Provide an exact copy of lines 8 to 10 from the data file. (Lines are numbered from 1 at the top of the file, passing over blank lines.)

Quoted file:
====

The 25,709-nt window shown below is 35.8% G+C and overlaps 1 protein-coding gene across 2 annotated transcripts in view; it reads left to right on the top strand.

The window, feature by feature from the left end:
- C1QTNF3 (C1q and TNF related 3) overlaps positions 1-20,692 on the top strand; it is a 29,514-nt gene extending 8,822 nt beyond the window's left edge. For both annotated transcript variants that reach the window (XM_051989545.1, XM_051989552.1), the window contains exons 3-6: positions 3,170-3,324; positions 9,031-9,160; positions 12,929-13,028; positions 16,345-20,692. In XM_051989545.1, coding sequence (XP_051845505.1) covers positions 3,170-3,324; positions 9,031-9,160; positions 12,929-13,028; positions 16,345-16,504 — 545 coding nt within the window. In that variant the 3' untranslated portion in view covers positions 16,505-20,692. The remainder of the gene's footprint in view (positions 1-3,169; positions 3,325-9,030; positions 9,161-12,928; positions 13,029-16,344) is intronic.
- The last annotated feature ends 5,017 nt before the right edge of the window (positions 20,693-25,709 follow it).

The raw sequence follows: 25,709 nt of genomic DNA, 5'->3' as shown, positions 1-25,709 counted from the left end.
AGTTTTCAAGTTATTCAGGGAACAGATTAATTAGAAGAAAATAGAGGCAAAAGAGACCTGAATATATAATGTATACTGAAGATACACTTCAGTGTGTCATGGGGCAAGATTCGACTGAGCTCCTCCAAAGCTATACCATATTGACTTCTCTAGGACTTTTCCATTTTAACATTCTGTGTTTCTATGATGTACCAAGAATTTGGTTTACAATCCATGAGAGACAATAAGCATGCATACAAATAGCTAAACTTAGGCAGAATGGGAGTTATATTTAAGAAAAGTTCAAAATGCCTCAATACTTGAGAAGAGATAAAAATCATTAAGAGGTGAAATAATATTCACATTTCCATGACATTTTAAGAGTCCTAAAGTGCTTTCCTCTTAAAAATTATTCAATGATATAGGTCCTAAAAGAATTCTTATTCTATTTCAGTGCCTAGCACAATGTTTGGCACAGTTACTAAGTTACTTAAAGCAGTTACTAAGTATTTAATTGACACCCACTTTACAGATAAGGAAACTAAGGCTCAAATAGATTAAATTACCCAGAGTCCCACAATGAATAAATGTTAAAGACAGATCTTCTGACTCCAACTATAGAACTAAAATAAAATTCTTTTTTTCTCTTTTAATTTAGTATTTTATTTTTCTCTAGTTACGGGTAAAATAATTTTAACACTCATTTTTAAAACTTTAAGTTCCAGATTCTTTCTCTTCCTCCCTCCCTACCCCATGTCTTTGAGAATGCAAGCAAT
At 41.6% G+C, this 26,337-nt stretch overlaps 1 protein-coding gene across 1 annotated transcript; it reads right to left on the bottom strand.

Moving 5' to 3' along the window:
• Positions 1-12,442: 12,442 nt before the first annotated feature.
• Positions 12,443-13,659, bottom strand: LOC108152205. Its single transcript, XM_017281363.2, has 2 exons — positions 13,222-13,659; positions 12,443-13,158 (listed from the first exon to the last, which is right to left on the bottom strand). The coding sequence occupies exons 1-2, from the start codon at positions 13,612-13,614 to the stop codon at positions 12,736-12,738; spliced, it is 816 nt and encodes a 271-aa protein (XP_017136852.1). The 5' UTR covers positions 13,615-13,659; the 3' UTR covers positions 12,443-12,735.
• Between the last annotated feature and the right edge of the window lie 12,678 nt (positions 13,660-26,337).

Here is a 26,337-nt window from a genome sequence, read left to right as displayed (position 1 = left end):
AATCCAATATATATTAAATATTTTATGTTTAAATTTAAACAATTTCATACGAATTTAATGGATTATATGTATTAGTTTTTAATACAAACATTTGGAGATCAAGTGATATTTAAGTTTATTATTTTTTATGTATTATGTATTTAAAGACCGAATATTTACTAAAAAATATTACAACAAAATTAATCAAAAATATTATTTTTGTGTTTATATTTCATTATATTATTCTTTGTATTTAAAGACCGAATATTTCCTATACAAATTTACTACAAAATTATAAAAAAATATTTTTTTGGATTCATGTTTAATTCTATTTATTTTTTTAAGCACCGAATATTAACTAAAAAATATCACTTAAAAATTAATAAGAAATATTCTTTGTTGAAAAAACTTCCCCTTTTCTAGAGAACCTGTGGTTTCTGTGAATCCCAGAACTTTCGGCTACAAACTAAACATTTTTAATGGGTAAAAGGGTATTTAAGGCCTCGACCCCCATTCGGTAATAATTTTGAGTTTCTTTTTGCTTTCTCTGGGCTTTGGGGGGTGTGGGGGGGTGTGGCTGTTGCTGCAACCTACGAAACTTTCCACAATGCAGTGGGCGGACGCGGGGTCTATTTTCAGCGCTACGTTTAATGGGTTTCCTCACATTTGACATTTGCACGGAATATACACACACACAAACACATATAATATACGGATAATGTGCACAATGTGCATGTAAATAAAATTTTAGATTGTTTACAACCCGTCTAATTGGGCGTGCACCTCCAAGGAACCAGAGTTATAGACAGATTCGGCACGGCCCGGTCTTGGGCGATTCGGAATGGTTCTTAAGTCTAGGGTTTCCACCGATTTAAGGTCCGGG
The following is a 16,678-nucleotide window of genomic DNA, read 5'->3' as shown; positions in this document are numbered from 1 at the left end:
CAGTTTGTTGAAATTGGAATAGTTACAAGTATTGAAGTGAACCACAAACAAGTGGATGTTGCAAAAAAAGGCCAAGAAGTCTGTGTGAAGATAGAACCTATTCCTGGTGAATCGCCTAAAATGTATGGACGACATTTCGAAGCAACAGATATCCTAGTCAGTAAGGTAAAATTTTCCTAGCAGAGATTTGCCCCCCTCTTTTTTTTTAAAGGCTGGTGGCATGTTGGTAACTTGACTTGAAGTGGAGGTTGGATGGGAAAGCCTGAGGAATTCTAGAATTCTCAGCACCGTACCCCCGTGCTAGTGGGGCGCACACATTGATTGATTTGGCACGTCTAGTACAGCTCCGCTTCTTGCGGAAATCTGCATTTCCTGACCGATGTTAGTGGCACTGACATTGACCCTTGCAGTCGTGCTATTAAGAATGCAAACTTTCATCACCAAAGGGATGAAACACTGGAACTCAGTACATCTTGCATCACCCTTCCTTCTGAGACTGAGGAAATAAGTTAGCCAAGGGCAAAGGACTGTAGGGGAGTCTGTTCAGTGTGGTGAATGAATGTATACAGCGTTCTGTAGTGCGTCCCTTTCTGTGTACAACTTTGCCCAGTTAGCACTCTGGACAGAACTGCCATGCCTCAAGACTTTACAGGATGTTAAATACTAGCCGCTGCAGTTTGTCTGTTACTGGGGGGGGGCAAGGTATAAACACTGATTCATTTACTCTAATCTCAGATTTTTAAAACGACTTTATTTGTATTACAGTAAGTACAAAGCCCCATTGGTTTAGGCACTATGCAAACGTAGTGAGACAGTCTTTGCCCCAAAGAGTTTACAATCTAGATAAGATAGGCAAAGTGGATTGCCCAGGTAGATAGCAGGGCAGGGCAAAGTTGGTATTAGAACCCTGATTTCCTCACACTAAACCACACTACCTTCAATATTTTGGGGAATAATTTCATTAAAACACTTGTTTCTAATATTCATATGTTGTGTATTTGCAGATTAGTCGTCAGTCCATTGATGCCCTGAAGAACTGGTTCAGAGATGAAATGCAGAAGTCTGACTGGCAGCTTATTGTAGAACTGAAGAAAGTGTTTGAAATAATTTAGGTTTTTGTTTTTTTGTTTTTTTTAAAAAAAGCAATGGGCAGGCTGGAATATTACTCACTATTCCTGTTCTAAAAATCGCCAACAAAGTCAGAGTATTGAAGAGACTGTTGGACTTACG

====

Moving 5' to 3' along the window:
• Positions 1-12,442: 12,442 nt before the first annotated feature.
• Positions 12,443-13,659, bottom strand: LOC108152205. Its single transcript, XM_017281363.2, has 2 exons — positions 13,222-13,659; positions 12,443-13,158 (listed from the first exon to the last, which is right to left on the bottom strand). The coding sequence occupies exons 1-2, from the start codon at positions 13,612-13,614 to the stop codon at positions 12,736-12,738; spliced, it is 816 nt and encodes a 271-aa protein (XP_017136852.1). The 5' UTR covers positions 13,615-13,659; the 3' UTR covers positions 12,443-12,735.